Another odd thing about this town, is that it doesn’t seem able to tap into qualified energetic mover shaker civic minded types like Ralph was describing in Baltimore, or the kind SF, SJ, NYC get. Some of them surely live here or at least work here.

  16. Naomi Schiff

    The Kaiser Aud. probably does not require the level of investment that was put into the Fox or the Rotunda. City put in 20 million in 1985 approx., and it isn’t so bad structurally. A lot depends on what the use is to be. I have been reviewing the various estimates for re-use. These large civic buildings need to generate income to justify the expenditures. What are the reuse prospects and what kind of ancillary benefits do they generate? I think the Fox and the Rotunda will pay back their subsidies. These projects were not entirely paid for by the Redevel agency. Marriott and Ice Rink are more completely Redevel projects. Lake Chalet largely a Measure DD thing. The shutdown of the auditorium was an unwise move by D Edgerley. It would have been better to keep it in operation and improve the way it was run, in my view, since it wasn’t losing that much money, and an operating building is easier to revitalize than one that has been mothballed. (I believe part of it was some kind of quarrel with the stagehands union.) Unfortunately, because at the time Mayor Brown believed in the ridiculous proposal to put the cathedral atop the auditorium parking lot, the building and its land were excluded from the Lake Merritt Master Plan and not included in Measure DD. Otherwise we could have had a straightforward financing mechanism for it. We are now dealing with some effects of wild schemes from long ago. I don’t necessarily think the Peralta District use or joint use is a bad idea. The geographic setup makes sense, and they have very limited assembly space. As the new 12th St. project finishes up I think the Auditorium will be way more viable as a venue. I also think we should un-name it Kaiser, which causes enormous confusion about which end of the lake we are talking about! Oakland Auditorium it was born, and ought to be called.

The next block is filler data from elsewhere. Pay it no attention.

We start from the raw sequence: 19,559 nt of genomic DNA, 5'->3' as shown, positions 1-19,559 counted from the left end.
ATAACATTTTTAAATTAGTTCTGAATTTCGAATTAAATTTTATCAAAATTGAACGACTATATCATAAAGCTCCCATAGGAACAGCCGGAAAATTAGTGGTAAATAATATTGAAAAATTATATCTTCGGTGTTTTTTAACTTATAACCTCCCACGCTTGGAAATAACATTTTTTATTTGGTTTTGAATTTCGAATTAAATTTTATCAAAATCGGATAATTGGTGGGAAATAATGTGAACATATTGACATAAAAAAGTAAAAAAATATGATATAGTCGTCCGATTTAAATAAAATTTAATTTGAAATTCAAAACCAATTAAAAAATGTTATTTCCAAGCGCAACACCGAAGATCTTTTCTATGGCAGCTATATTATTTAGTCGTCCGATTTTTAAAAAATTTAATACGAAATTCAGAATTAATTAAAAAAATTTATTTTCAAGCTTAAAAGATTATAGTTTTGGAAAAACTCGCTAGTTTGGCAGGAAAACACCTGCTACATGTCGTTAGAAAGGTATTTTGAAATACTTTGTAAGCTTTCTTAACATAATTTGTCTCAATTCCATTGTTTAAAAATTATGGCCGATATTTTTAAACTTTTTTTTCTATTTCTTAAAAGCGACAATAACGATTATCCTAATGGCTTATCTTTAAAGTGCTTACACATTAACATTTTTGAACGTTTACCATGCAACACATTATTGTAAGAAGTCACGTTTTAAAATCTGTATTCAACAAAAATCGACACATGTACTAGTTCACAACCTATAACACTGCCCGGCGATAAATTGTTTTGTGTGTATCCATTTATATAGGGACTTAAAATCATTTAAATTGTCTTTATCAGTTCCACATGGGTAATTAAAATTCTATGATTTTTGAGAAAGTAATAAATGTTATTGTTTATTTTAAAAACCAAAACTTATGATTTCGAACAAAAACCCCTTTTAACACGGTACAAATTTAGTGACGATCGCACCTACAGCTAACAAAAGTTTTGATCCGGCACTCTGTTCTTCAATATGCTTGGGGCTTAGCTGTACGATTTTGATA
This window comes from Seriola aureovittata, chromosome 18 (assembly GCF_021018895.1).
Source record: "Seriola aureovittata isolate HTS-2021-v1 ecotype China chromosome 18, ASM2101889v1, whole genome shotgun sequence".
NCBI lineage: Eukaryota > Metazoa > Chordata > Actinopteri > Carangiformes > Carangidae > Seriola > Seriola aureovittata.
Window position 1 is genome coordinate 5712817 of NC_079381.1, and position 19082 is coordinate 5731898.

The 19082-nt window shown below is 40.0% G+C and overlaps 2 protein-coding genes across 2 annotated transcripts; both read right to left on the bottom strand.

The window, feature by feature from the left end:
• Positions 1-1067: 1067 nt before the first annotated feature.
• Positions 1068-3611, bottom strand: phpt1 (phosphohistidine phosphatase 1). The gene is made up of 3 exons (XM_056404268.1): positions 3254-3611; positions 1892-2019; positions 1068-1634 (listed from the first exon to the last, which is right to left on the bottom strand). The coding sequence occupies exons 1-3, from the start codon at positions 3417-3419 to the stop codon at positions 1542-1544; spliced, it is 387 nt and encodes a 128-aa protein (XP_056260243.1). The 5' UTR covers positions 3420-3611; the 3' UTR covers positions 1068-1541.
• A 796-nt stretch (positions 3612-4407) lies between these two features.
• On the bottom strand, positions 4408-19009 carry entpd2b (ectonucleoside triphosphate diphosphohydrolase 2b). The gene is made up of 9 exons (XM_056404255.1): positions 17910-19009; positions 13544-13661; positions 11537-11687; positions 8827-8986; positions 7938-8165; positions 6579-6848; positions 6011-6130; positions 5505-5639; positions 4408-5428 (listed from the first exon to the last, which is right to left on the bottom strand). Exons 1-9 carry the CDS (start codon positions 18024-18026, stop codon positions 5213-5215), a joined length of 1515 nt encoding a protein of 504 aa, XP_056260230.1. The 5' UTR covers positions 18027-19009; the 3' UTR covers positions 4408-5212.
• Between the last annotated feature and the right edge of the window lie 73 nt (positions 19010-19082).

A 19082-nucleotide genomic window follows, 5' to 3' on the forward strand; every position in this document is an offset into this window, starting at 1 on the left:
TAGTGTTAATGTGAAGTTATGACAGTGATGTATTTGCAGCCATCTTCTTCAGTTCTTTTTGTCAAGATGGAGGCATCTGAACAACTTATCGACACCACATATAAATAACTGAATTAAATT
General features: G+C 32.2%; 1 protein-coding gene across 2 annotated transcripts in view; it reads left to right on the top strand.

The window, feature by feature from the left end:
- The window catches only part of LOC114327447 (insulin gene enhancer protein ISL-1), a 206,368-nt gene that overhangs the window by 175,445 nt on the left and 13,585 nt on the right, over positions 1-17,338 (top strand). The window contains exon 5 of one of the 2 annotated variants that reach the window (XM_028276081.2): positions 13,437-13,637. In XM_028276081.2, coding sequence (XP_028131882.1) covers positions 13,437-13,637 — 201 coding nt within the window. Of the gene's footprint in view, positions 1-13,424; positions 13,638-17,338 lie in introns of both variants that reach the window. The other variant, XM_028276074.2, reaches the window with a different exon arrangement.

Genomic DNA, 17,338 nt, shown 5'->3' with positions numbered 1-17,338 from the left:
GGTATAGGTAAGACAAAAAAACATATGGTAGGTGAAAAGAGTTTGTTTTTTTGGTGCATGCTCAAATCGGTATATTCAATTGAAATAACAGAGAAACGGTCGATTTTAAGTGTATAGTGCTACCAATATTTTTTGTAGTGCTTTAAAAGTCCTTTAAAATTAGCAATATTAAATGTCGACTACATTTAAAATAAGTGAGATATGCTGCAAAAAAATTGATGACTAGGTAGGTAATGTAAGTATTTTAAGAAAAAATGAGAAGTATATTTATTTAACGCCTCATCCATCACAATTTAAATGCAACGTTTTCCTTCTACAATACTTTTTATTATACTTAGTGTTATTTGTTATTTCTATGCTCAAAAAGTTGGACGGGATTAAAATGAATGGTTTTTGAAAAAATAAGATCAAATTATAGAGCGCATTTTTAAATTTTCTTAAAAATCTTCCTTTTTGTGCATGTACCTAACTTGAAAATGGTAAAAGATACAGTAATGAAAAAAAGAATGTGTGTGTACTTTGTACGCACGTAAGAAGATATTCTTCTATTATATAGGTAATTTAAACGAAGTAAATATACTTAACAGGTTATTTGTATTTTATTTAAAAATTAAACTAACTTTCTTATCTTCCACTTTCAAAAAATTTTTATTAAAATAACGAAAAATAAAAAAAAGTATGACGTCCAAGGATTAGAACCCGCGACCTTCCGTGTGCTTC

17. annalee allen

    thanks for the recap Naomi, you make several excellent points, actually I think it was originally called the Oakland Municipal Auditorium.
    In any case, keeping my fingers crossed that in the not too distant future, this resource will be open again. And when it is, I will happily walk over to it from the Lake, across the beautiful new boulevard. Who wants to join me?

  18. ralph

    Is this auditorium suitable for 21st century usage? I am of the mindset that Oakland misses out on convention opportunities, not just due to the lack of hotel rooms but also because it lacks suitable showcase space.

    Out of curiosity, what are the proposed usages?

  19. Naomi Schiff

    Previous proposals included: relocated main library, intl trade center, and Live Nation performance venue. In there now: a fine proscenium stage with seating as a concert hall on one end, and a not-too-huge sports arena/assembly hall layout on the other. There are also some meeting rooms of a reasonable size. Discussions as noted above have centered around some kind of joint library facility city/Laney, (Laney has an underpowered library) or Laney-only, performance venue for Laney plus could be rented out, possible sports use. Stage needs some upgrading, but the main thing I hear people worry about is the heating system. Seems to me this building could be solarized: it has a big roof.

  20. len raphael

    if we went back to the sale to RDA plan A, is the RDA allowed to hold and operate the bldg, at al loss? or are they required to resell within a specific number years?